Potato Leek Soup, A Family Tradition

best soup

best soup

For me, potato leek soup is quintessentially Belgian and brings to mind the Belgian women in my family — my aunts, my grandmother, my mom — all of them had a personal version of potato leek soup that graced their tables.


With both potatoes and leeks popping up in markets and gardens it seemed like the time for me to carry on tradition and create my own version of this classic.

My Mom and Grandmother

My beautiful grandmother and mother (she’s holding my second cousin).

I like white pepper for seasoning because of  it’s warm-spiced notes and lack of color. Do I get any credit for passing up my ubiquitous red chili flakes and branching out? My mix of ingredients also punches up the green hue, making for a pretty soup all dressed up for St. Patty’s Day.

potato and leeks

This soup is quick to whip up and delicious to enjoy. It takes humble, fresh ingredients and transforms them into creamy comfort food. I think/hope my mother would approve. I’ve served this alongside a simple watercress salad for a light dinner and it was just right. Do not skip these herbaceous croutons. I know, I know, everyone is trying to skip gluten these days, but if you can handle it, it’s so worth it.

herb croutons

washing leeks

Plunge the leeks into water to remove any dirt.

leek soup

Watch your heat while  cooking up the leeks.

potato leek soup

Just before it was pureed.

herbed croutons

I wish you could smell this through the screen.

potato leek soup

The Ronald girls with Taunt Gil and Mom.

The Ardennes, 1976: My sisters and me with Taunt Gil and Mom. Yes, that’s me in the cockpit.

Potato Leek Soup, A Family Tradition

Potato Leek Soup

Serves 4


Note: Trim the leeks so the really tough leaves are taken off, but use the light green parts — they have wonderful flavor and add great color to the soup.  Be sure to cook the greens on the slow side. If you get too aggressive with the heat your soup will be brownish in color and taste bitter.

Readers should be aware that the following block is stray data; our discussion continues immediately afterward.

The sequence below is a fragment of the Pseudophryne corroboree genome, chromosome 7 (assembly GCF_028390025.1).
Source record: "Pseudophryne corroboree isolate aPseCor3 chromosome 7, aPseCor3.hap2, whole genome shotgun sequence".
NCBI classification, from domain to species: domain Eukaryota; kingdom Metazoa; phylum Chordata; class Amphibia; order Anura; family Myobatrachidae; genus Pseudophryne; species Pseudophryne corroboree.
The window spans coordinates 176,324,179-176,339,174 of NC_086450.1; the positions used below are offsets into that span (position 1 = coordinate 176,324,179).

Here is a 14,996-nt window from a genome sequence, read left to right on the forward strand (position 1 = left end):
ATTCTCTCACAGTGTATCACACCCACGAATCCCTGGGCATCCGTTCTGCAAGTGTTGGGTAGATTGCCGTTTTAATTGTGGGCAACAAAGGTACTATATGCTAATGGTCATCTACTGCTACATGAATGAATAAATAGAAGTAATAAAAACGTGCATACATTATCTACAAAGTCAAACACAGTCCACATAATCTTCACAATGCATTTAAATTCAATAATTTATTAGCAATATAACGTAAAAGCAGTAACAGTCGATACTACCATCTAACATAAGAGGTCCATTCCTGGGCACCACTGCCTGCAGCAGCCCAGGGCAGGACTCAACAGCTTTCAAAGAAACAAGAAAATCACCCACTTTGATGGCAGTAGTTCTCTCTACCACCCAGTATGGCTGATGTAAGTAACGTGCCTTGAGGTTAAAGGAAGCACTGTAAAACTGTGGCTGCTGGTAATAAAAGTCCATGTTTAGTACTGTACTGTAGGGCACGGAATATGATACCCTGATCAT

2 tablespoons of butter

2 tablespoons grape seed oil

3 leeks, trimmed of roots and of the darkest leaves, sliced in coins

1 half large yellow onion, diced (about 1 1/2 cups)

1 large rib of celery, diced

2 fresh bay leaves (or 1 dried bay leaf)

2 teaspoons kosher salt (I like Diamond Crystal)

1/2 teaspoon white pepper

2 – 3 medium Yukon Gold potatoes, peeled, diced and rinsed (about 3 cups)

2 cups water

1/2 – 1 teaspoon fresh lime juice



Add the leek coins to a bowl of fresh water and slush the leeks around to displace any dirt. Strain and reserve.


Add both the butter and oil to a Dutch oven on medium-high heat and watch for the butter to foam.  Add the onion, celery, leek and bay leaves to the pan along with salt and white pepper. Sautee on medium heat until translucent, about 15 minutes.


Next, add the potatoes and the water. Bring to boil and reduce to simmer. Simmer 10 minutes or until potatoes cook completely. Using a hand blender or regular blender puree soup until smooth — it will be thick and creamy. Finish with a quick squeeze of lime juice, we aren’t after a lime or citrus taste here, but it adds a brightness to the soup that is delightful.


While the potatoes are simmering make these herb infused croutons:


1 dinner roll or 2 slices of country white bread, diced for about 1 1/2 cup of croutons

1/2 clove of garlic, grated

1 tablespoon of butter

1 teaspoon olive oil

1 tablespoon fresh minced herbs — I use a combination of parsley, tarragon and thyme.


Heat the butter and oil on medium heat in a 10” sauté pan. Once the butter foams, add the bread to the pan and grate in the garlic (using a Microplane grater). Add good pinch of kosher salt. Continue to toast over medium heat until the croutons are light golden in color. Toss in the fresh herbs and remove to a clean bowl until ready to serve.